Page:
The tenant is not obliged to take a renewal lease
The tenant has various options to avoid taking a new lease. However, if the tenant has participated in the renewal process before changing its mind, and has not acted reasonably, it might have to pay the landlord's costs. A landlord might commence (or threaten to commence) renewal proceedings to persuade the tenant to disclose whether it really wants a new tenancy early on. A tenant who does not genuinely wish to renew its lease is unlikely to risk incurring the legal costs of lease renewal proceedings.
If the tenant has applied to court for a new tenancy, the tenant can discontinue its application under CPR 38 without the landlord's consent and without requiring the court's permission. The discontinuance takes effect on the date when notice of discontinuance was served on the defendant (CPR 38.5(1)). Unless the court orders otherwise, a claimant who discontinues a claim is liable for the costs which a defendant incurred up to the date the notice was served (CPR 38.6(1)).
If the landlord has applied to court for a new tenancy and the tenant informs the court that it does not want a new tenancy, the court will dismiss the landlord's application (section 29(5), LTA 1954). But if the tenant is considered to have adopted the landlord's claim as a vehicle for its own claim before deciding unilaterally to exercise its rights under section 29(5), the tenant could be liable for the landlord's costs under CPR 38.6(1).
If the court orders a new lease on terms that are unacceptable to the tenant, but the court order is not suitable for appeal or the tenant merely does not want to incur the further costs of an appeal, the tenant can apply for revocation of an order for a new lease. The application for revocation must be made within 14 days after the order is made (section 36(2), LTA 1954). If the tenant applies within the deadline, the court must revoke the order. However, the tenant will often have to pay the landlord's costs. The court has discretion to revoke or vary any costs provision in the order or, if no costs were awarded, award costs (section 36(3), LTA 1954). If the court does not exercise its discretion, the parties will continue to be bound by the costs provision in the order.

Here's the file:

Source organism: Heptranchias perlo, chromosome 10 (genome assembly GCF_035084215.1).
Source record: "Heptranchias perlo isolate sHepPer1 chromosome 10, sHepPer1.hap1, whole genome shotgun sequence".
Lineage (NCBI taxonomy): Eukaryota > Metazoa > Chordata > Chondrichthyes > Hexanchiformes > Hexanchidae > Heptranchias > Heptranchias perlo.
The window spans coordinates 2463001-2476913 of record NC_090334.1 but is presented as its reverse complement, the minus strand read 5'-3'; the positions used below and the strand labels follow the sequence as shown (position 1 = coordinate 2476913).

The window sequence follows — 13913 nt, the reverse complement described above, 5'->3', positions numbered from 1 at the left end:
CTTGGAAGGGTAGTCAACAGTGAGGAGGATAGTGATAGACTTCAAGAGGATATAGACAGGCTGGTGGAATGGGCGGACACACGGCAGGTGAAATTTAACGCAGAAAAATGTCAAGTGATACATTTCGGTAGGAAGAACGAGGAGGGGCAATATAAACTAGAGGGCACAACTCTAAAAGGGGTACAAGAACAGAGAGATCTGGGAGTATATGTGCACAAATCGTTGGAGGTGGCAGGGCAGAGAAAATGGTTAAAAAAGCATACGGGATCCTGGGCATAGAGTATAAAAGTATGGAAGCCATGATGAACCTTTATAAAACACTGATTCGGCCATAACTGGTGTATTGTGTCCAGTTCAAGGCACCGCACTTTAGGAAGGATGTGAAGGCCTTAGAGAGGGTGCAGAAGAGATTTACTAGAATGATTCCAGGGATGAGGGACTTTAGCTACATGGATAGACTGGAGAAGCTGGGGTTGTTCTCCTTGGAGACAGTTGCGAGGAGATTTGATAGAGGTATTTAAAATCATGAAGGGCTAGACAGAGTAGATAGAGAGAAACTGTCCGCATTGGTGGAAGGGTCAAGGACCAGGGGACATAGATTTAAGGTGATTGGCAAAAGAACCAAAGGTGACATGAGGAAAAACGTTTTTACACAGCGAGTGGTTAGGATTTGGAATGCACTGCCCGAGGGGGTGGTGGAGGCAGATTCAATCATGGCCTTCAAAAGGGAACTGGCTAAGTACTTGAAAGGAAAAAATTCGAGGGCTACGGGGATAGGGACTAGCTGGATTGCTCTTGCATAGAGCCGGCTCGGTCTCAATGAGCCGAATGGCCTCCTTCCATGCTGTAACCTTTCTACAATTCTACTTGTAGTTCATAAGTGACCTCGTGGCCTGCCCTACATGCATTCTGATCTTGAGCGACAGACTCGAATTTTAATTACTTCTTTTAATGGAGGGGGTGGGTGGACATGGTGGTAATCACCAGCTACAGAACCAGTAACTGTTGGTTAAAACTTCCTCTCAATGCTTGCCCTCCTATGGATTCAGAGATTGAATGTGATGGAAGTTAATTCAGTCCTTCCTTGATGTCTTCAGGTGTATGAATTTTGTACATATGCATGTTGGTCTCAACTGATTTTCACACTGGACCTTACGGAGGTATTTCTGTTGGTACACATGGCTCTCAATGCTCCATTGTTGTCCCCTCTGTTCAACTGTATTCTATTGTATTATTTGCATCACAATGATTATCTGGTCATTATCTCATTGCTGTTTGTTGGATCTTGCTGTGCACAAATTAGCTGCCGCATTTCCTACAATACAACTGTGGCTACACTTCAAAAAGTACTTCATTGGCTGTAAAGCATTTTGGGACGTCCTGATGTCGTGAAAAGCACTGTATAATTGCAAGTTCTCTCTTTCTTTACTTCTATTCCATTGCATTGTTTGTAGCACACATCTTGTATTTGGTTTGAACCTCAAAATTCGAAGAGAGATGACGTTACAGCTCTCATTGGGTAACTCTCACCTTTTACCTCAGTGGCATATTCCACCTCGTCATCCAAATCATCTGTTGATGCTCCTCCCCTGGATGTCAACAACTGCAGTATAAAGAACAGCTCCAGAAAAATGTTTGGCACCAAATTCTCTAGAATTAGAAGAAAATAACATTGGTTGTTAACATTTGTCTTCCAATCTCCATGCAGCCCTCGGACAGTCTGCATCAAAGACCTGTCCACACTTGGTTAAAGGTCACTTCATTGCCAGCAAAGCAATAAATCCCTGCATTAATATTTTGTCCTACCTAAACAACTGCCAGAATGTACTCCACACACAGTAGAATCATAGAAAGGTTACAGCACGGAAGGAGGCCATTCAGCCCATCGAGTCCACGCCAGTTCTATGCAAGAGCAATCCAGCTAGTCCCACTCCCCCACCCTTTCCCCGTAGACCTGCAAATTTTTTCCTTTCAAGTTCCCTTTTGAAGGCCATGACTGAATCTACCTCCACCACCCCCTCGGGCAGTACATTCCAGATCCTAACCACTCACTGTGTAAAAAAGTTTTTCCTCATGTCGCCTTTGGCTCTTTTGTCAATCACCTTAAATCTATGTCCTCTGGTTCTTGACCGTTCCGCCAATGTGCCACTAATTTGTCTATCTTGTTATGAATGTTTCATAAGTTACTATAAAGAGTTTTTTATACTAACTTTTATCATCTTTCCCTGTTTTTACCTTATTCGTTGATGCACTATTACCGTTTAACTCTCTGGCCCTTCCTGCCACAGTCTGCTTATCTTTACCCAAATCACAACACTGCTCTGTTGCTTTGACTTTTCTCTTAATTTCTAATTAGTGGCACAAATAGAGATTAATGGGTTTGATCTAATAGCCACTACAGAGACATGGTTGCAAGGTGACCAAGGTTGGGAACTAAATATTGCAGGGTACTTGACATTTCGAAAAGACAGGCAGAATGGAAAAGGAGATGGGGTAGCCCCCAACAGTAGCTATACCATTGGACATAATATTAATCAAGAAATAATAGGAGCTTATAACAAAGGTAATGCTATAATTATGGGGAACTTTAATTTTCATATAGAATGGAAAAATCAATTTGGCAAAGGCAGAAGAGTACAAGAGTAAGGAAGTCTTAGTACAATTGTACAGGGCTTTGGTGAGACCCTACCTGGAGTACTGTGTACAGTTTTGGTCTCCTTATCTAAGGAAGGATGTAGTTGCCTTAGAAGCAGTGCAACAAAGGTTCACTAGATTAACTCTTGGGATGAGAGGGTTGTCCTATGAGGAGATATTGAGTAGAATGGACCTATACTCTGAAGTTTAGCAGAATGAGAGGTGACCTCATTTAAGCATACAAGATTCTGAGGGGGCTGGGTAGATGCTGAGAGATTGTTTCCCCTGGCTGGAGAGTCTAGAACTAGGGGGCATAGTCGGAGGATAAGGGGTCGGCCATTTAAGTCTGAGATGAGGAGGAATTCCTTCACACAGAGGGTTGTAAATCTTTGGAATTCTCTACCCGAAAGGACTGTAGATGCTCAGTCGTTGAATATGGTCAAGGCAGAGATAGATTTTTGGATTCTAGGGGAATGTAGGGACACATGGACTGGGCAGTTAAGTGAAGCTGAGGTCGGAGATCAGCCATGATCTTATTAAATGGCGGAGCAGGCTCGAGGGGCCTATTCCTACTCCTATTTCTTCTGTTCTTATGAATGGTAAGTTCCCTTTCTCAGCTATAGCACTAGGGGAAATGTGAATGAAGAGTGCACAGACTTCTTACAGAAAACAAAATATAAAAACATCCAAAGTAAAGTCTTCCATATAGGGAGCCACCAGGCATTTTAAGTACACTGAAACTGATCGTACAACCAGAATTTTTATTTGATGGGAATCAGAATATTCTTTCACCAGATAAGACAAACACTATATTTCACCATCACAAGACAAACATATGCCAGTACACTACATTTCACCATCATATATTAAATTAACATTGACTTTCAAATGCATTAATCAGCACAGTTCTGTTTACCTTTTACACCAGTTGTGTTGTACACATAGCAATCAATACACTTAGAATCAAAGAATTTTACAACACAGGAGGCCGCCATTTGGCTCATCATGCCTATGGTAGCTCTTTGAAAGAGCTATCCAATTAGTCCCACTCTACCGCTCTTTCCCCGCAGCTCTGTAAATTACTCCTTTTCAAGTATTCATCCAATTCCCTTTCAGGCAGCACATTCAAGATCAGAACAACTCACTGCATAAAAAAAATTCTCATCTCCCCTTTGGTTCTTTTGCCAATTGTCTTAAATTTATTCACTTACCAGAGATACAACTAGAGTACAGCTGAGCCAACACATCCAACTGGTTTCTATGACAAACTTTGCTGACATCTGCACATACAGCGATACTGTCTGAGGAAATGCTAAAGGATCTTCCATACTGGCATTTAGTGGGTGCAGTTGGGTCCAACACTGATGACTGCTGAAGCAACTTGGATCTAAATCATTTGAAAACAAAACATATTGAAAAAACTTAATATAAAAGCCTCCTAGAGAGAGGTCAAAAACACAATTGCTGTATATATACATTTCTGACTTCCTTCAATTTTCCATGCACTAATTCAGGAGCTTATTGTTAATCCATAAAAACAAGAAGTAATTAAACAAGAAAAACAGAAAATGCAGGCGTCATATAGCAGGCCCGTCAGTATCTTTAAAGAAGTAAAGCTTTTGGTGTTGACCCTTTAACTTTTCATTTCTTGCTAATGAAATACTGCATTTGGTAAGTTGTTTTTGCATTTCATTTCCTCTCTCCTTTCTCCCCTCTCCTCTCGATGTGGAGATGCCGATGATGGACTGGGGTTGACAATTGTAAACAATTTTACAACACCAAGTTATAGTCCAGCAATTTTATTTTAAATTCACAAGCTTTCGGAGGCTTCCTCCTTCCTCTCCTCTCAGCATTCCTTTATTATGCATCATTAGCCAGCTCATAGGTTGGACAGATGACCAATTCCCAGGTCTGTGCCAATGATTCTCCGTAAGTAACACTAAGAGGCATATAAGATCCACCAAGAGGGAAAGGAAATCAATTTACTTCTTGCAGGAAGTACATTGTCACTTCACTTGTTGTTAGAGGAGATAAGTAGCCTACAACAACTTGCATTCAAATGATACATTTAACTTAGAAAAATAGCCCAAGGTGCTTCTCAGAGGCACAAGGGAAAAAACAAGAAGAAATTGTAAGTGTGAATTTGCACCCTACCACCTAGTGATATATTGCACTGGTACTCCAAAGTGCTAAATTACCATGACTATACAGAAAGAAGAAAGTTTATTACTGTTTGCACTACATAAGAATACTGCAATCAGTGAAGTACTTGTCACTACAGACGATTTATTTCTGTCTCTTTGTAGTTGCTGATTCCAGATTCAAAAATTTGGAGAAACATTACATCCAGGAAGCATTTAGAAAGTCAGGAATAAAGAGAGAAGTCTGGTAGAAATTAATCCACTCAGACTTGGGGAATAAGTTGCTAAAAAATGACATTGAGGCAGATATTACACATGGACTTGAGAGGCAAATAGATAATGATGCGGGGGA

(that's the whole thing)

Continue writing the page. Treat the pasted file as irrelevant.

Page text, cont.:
The landlord and the tenant can agree not to act on an order for a new lease (section 36(1), LTA 1954). Any agreement between the landlord and tenant must be in writing to be binding (section 69(2), LTA 1954).
Consequences of an order for the grant of a new tenancy
Section 36(1) of the LTA 1954 sets out the consequences of an order for the grant of a new tenancy. The landlord must execute or make in favour of the tenant, and the tenant must accept, a lease or agreement for lease containing the terms agreed between the parties or determined by the court unless either of the following applies:
The court revokes the order under section 36(2). If the tenant applies for revocation of the order within 14 days after the order is made, the court must revoke the order.
The landlord and the tenant agree not to act on the order.
Enforcing an order for the grant of a new tenancy
The LTA 1954 does not address the consequences of failure to comply with the terms of an order for the grant of a new lease.
If the parties do not comply with the order, an equitable tenancy will arise.
Either party can apply to court for an order forspecific performance to enforce the other party's compliance with the order. It is likely that the original order for a new tenancy has a similar effect to an order for specific performance, in which case either party can simply apply to court for an officer to execute the lease in the name of the defaulting party.
There is debate whether there is contempt of court in not following the order (particularly where the order does not set a deadline for compliance) and whether a statutory contract has been created which would be enforceable by applying for specific performance.
Costs of lease renewal proceedings
The court has discretion to award costs of proceedings brought under the LTA 1954. Any award will reflect:
A presumption that the "winning party" should have some of its costs paid by the "losing party" (such as a landlord who unsuccessfully opposes the grant of a new tenancy).
Any Part 36 offer or other offer made "without prejudice save as to costs".
The parties' conduct in preparing and presenting the case.
If the parties agree the new lease without applying to court, the usual practice is for each party to pay its own costs.
Where the negotiations have not been particularly contentious and proceedings have been issued merely to preserve the tenant's right to a lease renewal, the parties often agree to pay their own costs. In such circumstances, instead of issuing a notice of discontinuance it may be more appropriate to enter into a consent order bringing the claim to an end and reflecting the agreed costs position.
The above sets out the position in your hypothetical scenario.
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